I often hear that players miss the 'personality' and comps of downtown. A comment and/or observation which flat amazes me. We are finally away from the dumpiness and grime of downtown and now some players whine about not being there? Wow! I love the clean air-conditioned environs of our new home. During the seventies and early eighties I sometimes went into Binions during the WSOP and looked on with amazement that anyone could survive that. The that I am talking about was the tobacco haze that was so heavy that you could literally see air about one quarter to one inch off the floor! Stand on our heads? It was not the world championship of poker, it was the smoker's world championship of poker, and I get a bit testy when I hear nostalgic remembrances. After Binions bought the Mint I began to play in about two events a year, but still lived in dread of the permitted cigars sitting down next to me and giving me an outrageous headache. When the WSOP went no-smoking I began to play a lot more events, still less than one half, but quite a few (a note for the curious; I have never won a bracelet at the WSOP. I do have 5 final tables there in the last 3 years—4th, 4th, 5th, 8th, and 9th) and I am very happy we moved out to the strip.

One can find little things to complain about at the Rio if you wish to, like the amount of juice on big events, the cost of some drinks, the cost of some food, the lack of experience amongst the floor staff, but I have only one serious complaint and that is that in regards to the bathrooms the new convention center was poorly engineered, blue-printed, implemented, and built. Getting in and out of the doors to these facilities once you get to them is reason enough to cease doing business with the builders. How could they build such a nice property and bungle this one crucial item so badly?

Now playing well is often a state of mind. You know you should do x but as you reach for your cards you hear the voice saying "call" or "fold" and geez, it is your own voice committing to do the opposite of what you feel is correct to do.

Which is a segue to a conversation I had with Mel Judah in the Rio hallway the other day. Mel is a really excellent no-limit holdem player and he wanted to tell me what a donkey he was and how badly he was playing and how shocked he was at what he had just done (blown himself up and knocked himself out of the 5000 buy-in no-limit holdem event). This is the exact hand as he described it (remember me mentioning what a dangerous hand this is to play in an earlier column?). He had 6500 in chips (the tradition at the world series is to start with exactly what you have bought in for, in this case 5000) in the third hour of play and felt that he was controlling the table when he picked up KhJh in early position and raised it to 300 (over a big blind of 100). The player right behind him had not played a hand in an hour and called, another player also called. The flop came Js 10s 4s and he bet 800 at it with top pair, second kicker. The first player called and the other one folded, leaving a pot of 2650. At this point Mel decided that the player behind him held a spade, likely the Ace of spades, and likely an Ace-King with a spade, and that he would call him down with his holding if a spade did not fall off the deck. This is an example of brain-lock where you focus on what you think and ignore all the evidence to the contrary. In this case the evidence came on the turn when a 7h came off, Mel checked and his opponent bet 3000. This would be Mel's last chance to realize that he had plenty of chips to play on and look for a better spot (I have many times seen Mel lay down even a better hand than this for exactly these reasons, but the 'modern' hyper-aggressive game gives us more reason to call as accumulating chips is very very important.), instead Mel called, leaving him 1400 which he called off on the river when a 2d appeared and he checked to the all-in play by his opponent who then turned over 8s7s. Mel was stunned that the fellow, not a splasher, had called his raise with this hand, but, in truth, that is irrelevant, there are many other hands that he might have had. I hope that the readers of this column are getting an insight into how difficult it is to play no-limit holdem correctly. It looks easy on television but that is not how it plays out in the trenches.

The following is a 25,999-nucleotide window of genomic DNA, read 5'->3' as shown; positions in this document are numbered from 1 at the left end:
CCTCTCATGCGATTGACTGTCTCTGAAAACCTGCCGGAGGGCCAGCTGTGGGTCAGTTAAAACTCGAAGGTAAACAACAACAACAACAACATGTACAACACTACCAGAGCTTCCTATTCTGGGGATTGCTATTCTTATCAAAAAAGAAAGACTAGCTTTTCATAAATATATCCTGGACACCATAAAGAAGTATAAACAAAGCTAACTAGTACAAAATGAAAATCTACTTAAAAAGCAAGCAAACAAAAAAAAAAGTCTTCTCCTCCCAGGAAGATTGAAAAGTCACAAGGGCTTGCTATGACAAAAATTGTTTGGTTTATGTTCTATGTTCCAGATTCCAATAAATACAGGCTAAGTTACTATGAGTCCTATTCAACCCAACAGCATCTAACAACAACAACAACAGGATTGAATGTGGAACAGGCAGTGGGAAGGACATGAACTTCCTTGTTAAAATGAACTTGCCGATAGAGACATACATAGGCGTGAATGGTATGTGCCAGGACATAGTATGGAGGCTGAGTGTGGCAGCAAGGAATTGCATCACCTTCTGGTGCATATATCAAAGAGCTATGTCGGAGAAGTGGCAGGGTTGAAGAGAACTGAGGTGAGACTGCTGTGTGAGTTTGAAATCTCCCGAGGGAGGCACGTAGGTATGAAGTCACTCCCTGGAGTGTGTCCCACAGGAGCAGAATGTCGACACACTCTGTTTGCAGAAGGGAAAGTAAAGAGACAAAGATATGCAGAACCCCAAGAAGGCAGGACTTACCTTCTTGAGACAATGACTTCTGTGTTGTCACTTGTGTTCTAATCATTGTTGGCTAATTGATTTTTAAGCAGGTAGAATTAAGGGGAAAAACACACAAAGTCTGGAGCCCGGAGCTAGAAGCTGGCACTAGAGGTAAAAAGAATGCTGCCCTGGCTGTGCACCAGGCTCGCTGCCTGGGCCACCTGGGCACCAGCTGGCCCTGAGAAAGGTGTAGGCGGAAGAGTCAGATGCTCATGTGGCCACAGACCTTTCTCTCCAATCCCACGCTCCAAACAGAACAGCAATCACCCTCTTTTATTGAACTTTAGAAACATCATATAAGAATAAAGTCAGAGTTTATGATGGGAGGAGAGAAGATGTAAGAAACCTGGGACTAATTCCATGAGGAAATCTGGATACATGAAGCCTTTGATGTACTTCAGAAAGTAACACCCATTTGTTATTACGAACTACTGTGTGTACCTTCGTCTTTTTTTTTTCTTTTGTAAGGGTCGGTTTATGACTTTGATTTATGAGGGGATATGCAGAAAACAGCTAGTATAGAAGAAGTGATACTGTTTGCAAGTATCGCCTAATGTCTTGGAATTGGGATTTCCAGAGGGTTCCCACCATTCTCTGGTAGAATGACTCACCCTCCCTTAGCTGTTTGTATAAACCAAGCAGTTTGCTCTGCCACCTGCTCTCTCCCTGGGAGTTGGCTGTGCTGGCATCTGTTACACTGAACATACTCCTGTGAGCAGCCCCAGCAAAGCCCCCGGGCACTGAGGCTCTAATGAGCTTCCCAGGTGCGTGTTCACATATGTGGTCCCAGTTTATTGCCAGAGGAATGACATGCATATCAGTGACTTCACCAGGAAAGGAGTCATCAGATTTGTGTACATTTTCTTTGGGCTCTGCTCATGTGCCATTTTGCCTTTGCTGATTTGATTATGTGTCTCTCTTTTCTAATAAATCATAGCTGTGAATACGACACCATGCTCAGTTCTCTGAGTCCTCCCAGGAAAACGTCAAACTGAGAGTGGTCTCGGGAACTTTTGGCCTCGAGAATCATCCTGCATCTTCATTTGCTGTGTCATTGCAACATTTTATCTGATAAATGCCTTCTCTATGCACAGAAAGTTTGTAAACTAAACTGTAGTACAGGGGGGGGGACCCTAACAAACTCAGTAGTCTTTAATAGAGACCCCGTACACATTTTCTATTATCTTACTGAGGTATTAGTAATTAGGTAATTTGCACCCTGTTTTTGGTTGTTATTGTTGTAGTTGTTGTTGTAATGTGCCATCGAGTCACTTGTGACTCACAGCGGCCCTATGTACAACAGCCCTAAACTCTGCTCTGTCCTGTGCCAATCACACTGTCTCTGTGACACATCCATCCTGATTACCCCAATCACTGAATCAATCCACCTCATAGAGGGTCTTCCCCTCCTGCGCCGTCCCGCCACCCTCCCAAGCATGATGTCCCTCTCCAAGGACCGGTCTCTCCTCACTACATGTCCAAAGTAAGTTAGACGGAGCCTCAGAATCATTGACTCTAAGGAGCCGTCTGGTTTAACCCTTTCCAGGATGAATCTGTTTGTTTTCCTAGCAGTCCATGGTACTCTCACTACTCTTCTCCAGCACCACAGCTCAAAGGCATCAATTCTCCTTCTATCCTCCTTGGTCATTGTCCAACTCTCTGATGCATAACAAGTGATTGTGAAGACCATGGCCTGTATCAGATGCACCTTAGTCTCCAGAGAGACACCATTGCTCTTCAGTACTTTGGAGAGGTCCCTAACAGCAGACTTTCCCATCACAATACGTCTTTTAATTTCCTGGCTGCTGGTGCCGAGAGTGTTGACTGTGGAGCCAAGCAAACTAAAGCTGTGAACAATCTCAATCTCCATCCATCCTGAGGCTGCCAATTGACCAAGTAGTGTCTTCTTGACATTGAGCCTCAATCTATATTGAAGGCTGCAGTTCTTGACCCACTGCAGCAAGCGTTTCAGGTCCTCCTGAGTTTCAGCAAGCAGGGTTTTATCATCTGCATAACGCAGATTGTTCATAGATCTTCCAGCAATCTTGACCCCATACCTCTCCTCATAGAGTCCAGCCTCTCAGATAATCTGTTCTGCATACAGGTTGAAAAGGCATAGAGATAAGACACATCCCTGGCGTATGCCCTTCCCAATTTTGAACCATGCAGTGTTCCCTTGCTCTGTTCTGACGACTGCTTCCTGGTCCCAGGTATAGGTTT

Until next time—play good...and get lucky!

Ed note: Party Poker have multiple tables available at every limit, 24 hours a day.